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My mother is convinced that our 3-year old son will be an architect or engineer when he grows up. I on the other hand am debating whether to start a college fund or a bail fund.
"Just look at how well he builds things with his blocks," she'll say as evidence, that he in fact, will not follow in his father's footsteps of property management. Last time I checked the majority of the kids in Jackson's preschool were also talented in the art of block building. Does that mean they all are looking at a lucrative career in architecture? I'm just going to go ahead and guess the ability to make a tunnel doesn't guarantee he'll be designing the next Golden Gate Bridge.
Seriously, how could you possibly take the behavior of a toddler and turn it into a chosen profession? When I was three was I already sending out indications that I'd have a lucrative career in my chosen field of recreation management? I'm just going to go ahead and guess not.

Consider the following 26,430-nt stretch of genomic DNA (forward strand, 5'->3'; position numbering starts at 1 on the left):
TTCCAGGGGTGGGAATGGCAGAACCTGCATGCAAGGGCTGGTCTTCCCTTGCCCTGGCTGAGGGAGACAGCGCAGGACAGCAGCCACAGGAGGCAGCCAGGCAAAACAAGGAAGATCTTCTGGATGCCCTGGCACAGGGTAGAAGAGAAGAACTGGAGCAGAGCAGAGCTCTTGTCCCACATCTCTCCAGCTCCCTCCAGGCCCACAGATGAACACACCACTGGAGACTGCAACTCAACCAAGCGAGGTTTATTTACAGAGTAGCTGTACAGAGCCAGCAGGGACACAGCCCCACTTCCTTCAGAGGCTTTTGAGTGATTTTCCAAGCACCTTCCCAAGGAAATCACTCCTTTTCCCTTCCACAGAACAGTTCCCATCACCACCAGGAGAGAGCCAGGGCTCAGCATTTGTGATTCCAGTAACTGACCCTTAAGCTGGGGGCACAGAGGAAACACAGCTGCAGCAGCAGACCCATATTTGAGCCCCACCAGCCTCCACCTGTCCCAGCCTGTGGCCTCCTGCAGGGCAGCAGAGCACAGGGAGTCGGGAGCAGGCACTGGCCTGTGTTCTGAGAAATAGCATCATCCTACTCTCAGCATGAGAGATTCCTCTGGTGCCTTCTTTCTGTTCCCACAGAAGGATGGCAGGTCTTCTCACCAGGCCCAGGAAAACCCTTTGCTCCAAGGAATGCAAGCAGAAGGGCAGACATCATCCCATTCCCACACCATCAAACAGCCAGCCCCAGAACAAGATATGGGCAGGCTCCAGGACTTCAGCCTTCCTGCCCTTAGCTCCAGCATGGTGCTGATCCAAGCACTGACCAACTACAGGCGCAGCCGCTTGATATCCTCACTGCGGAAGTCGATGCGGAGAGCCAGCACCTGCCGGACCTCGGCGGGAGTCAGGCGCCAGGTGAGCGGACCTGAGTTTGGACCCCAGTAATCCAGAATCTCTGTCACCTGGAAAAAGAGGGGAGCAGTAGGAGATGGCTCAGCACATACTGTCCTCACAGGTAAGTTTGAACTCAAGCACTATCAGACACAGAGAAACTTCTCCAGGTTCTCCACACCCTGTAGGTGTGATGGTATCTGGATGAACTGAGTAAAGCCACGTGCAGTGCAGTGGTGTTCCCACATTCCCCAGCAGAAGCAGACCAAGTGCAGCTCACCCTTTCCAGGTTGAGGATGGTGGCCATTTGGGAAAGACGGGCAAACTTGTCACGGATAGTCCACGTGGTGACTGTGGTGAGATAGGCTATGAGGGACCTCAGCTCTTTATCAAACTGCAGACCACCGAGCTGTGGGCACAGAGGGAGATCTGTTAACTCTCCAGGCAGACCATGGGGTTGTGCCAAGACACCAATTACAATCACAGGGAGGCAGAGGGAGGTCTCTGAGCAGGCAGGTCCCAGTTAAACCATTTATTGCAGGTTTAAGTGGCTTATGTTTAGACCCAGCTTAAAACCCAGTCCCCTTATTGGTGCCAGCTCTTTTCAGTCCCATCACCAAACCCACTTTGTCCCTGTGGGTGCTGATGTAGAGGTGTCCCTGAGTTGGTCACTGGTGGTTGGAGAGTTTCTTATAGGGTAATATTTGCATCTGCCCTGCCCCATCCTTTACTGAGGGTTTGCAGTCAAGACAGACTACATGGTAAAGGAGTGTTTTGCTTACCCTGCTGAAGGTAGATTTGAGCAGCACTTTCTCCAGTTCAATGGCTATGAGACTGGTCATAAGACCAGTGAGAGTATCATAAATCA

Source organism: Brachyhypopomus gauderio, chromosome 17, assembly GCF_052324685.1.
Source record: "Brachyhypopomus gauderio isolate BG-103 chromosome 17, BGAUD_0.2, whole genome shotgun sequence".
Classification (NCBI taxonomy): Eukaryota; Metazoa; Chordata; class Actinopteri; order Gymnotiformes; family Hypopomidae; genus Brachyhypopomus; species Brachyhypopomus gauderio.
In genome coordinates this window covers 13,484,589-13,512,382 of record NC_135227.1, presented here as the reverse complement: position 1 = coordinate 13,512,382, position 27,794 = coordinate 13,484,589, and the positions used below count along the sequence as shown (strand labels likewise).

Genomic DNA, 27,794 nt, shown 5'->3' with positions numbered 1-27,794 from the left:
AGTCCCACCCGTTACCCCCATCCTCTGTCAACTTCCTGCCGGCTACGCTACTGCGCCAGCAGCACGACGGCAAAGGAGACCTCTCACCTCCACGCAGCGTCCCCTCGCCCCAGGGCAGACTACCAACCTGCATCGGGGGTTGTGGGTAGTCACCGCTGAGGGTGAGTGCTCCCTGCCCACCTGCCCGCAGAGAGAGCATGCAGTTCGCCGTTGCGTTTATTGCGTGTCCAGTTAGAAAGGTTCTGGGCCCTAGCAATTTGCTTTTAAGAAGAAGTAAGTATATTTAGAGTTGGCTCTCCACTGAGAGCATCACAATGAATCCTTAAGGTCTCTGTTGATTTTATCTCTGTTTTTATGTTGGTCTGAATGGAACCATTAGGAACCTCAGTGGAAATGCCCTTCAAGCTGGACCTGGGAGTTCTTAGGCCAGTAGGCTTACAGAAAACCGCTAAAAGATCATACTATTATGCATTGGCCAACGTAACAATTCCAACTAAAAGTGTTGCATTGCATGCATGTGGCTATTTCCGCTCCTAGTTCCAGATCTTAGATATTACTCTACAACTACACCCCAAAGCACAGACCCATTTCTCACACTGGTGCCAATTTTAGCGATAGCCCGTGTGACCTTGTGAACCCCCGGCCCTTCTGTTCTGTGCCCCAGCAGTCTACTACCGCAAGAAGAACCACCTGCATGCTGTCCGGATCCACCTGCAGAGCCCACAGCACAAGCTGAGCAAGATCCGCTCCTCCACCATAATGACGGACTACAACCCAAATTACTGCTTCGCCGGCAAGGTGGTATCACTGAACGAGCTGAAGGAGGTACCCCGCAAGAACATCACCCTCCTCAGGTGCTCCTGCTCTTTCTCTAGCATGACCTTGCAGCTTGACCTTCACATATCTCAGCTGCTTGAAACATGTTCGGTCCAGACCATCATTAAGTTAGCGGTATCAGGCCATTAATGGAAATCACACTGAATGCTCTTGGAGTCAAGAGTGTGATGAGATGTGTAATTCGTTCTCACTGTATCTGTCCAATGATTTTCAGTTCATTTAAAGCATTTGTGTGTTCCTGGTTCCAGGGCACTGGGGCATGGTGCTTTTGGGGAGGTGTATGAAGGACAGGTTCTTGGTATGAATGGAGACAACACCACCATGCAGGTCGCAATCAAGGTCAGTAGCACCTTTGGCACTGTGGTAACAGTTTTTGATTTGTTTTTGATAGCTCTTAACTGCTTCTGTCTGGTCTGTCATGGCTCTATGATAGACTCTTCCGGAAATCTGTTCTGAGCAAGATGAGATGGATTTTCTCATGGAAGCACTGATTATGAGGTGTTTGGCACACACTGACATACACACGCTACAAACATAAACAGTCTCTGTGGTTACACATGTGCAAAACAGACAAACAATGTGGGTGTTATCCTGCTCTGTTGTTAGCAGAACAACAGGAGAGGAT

Growing up I loved to pretend I was a teacher. I'd sit stuffed animals up in desks, hand out assignments and yell at them throughout the day. And yet, when it came time to start thinking about what I wanted "to be," teacher was very close to the bottom of the list (just above garbage collector, chef, and nun).
My stock answer when asked, "what do you want to be when you grow up," was always the same, "famous." I couldn't tell you how that was going to happen, but that is what I was banking on. I still haven't quite fulfilled that dream but who knows, maybe Oprah Winfrey will stumble upon this blog one day and demand I write a book she can endorse!
In the meantime, the bail, I mean college, fund will have to come out of the measly salary I earn at my "un"famous job, in my chosen profession of recreation management. I'll continue to look for signs of what the future might bring the boys, but I'll bet on those signs leading in the exact opposite direction.